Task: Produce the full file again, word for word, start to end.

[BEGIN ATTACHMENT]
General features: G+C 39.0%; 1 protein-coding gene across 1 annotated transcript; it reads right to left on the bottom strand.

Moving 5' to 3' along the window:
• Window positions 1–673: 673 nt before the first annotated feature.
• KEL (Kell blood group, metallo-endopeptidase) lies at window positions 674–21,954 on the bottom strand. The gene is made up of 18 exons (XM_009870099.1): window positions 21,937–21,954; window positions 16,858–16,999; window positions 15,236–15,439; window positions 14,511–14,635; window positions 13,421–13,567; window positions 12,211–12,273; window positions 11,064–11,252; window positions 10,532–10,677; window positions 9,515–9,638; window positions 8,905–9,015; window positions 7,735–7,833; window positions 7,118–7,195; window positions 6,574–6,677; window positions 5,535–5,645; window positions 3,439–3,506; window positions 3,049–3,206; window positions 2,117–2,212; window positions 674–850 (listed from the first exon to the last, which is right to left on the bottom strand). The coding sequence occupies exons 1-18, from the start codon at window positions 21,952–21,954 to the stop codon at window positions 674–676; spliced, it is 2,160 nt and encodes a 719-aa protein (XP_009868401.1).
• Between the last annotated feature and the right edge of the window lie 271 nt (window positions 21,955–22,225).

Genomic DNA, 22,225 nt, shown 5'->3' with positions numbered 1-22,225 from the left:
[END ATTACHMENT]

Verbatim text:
General features: G+C 39.0%; 1 protein-coding gene across 1 annotated transcript; it reads right to left on the bottom strand.

Moving 5' to 3' along the window:
• Window positions 1–673: 673 nt before the first annotated feature.
• KEL (Kell blood group, metallo-endopeptidase) lies at window positions 674–21,954 on the bottom strand. The gene is made up of 18 exons (XM_009870099.1): window positions 21,937–21,954; window positions 16,858–16,999; window positions 15,236–15,439; window positions 14,511–14,635; window positions 13,421–13,567; window positions 12,211–12,273; window positions 11,064–11,252; window positions 10,532–10,677; window positions 9,515–9,638; window positions 8,905–9,015; window positions 7,735–7,833; window positions 7,118–7,195; window positions 6,574–6,677; window positions 5,535–5,645; window positions 3,439–3,506; window positions 3,049–3,206; window positions 2,117–2,212; window positions 674–850 (listed from the first exon to the last, which is right to left on the bottom strand). The coding sequence occupies exons 1-18, from the start codon at window positions 21,952–21,954 to the stop codon at window positions 674–676; spliced, it is 2,160 nt and encodes a 719-aa protein (XP_009868401.1).
• Between the last annotated feature and the right edge of the window lie 271 nt (window positions 21,955–22,225).

Genomic DNA, 22,225 nt, shown 5'->3' with positions numbered 1-22,225 from the left: